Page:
Always fearful of revealing too much too soon, until after the release of The Deathly Hallows, Rowling was often regarded during interviews as offering less than the warm personality expected of a writer for children. Although certainly one to maintain her privacy, the unfair characterization was caused primarily by her need to keep the secrets of the story safe until the ultimate denouement in the final book.
Some bits and pieces of business became evident relatively early on, however, such as why Harry Potter wears glasses in an age of contact lenses and laser surgery. If Madame Pomfrey can heal broken bones, why can’t she mend Harry’s bad eyesight? Rowling’s rules of magic apparently preclude such an intervention, just as it doesn’t prevent the aging of wizards, albeit they seem to age quite slowly and apparently stay healthy into their elder years.
The big advantage to Rowling in giving Harry bad eyesight is symbolical; it’s a physical manifestation of his inner vulnerability. That Harry becomes an ace Seeker in spite of his eyesight is vital not just to the permutations of plot, but essential to his personality. Harry is who he is because of his willingness to conquer his own shortcomings, and his bravery in facing not just Voldemort but his own fear of inadequacy in the face of tremendous odds.
Another of Harry’s attributes is his quick and clear thinking when faced with difficult choices. It is perhaps a holdover from his unhappy days with the Dursleys when he had to choose quickly, or face unfortunate consequences. In The Chamber of Secrets Dumbledore makes it clear to Harry that choices are coming and he must choose wisely. “It is our choices, Harry, that show what we truly are, far more than our abilities.”
Despite his specific skills, Harry is no more than an adequate student, except when circumstances play to his strengths. The only Hogwarts activities Harry excels in are Defense Against the Dark Arts, for obvious reasons, and Quidditch. Making fast, sound choices is essential to a Seeker. Thus, Quidditch hones not just Harry’s physical skills but his mental processes as well, as any sufficiently challenging sport should.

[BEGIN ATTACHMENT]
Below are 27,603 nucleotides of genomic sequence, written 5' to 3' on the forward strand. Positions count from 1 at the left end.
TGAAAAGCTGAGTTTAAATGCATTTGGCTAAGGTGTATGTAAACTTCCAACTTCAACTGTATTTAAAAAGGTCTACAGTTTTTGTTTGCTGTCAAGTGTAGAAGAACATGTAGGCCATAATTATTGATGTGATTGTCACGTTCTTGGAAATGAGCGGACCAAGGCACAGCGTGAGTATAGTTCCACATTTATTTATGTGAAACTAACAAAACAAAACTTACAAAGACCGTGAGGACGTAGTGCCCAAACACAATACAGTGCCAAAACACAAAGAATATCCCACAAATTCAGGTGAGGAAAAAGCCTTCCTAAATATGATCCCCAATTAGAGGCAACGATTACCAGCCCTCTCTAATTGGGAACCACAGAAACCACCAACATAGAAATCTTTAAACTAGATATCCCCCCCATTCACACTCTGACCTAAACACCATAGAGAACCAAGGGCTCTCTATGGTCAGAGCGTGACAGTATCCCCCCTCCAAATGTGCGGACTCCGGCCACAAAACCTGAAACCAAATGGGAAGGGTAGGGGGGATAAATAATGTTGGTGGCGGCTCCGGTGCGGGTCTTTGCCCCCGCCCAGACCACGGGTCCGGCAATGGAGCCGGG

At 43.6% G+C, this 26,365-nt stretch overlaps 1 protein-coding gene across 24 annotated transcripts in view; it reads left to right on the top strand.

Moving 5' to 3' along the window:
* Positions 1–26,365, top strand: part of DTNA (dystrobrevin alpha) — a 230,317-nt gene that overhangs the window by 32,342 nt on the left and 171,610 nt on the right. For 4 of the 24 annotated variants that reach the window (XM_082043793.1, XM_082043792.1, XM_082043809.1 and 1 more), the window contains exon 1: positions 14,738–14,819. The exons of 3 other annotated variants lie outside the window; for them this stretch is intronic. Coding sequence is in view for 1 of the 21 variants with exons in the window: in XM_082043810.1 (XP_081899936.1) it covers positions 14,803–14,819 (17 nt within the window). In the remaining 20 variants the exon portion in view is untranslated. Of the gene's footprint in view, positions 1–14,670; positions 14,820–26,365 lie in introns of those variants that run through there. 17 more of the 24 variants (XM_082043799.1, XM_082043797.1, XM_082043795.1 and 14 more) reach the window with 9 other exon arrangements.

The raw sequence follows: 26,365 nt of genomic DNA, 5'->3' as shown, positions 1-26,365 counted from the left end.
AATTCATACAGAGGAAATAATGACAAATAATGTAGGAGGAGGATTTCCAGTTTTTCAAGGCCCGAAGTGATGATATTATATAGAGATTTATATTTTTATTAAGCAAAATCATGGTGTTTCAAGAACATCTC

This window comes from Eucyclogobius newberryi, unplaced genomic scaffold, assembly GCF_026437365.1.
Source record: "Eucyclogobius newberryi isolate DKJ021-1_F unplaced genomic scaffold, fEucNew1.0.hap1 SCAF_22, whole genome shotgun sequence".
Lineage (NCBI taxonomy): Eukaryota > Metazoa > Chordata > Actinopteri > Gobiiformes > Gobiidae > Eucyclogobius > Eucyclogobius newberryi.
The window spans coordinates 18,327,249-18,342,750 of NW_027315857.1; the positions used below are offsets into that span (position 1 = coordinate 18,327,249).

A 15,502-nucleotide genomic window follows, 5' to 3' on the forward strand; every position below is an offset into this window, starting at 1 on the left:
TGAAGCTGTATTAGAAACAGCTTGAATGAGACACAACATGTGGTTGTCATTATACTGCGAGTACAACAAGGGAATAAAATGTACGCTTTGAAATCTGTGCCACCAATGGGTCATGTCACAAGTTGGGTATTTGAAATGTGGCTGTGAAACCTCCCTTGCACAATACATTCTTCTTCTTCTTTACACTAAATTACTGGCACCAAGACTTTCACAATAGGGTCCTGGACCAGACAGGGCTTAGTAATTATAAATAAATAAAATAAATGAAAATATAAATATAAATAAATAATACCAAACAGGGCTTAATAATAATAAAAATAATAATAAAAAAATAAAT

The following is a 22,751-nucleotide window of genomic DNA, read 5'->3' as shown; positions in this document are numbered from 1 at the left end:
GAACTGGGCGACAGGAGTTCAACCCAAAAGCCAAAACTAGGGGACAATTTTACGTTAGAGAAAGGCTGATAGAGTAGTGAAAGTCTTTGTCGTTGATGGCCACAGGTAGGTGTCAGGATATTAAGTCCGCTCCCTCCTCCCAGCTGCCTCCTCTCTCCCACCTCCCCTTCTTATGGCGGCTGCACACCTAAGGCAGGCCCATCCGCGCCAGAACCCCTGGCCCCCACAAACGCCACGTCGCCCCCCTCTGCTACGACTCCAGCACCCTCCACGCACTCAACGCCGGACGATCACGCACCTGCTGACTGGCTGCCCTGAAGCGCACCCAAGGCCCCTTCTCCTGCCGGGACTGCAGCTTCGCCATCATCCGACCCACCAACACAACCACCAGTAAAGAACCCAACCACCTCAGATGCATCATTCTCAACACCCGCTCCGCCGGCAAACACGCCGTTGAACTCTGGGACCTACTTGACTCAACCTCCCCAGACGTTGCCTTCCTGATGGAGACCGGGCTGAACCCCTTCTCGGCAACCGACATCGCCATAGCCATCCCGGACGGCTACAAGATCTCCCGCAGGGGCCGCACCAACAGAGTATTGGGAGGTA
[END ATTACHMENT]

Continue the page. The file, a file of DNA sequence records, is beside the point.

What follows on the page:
Harry encounters Lord Voldemort in the first book, but his Quidditch skills do not come into play directly until the third. In The Prisoner of Azkaban, Harry’s innate talent at flying something not easily controlled is put to the test when he and Hermione board Buckbeak the Hippogriff to rescue Sirius Black from the clutches of the foolhardy but not yet corrupt Ministry of Magic.
In the fourth book, The Goblet of Fire, Harry does not play Quidditch but his years of practice catching the Snitch, as well as his flying skills, come into play. His first task in an involved and dangerous tournament is to steal a golden egg from a large and rather nasty dragon Rowling refers to as a “Hungarian Horntail.” Other competitors try to quell their own opposing dragons with complex magic spells, but Harry works on only one, a summoning charm. With that simple spell he beckons his broomstick, flies rings around the fire-breathing Horntail and bags the golden egg.
In the fifth book, The Order of the Phoenix, Harry once again finds himself flying strange creatures. This time he navigates a Thestral – a sort of skeletal, sometimes invisible, flying horse – all the way to London. At the Department of Mysteries in the Ministry of Magic, Harry’s skill once more saves the day when he and the bad guys play catch with a delicate prophecy sphere. Harry chooses whether the sphere will break, and why.
Finally, in The Deathly Hallows, Harry’s game-playing logic and “the unerring skill of the Seeker” take him to his final victory against the forces of evil. Could he have defeated Voldemart without it?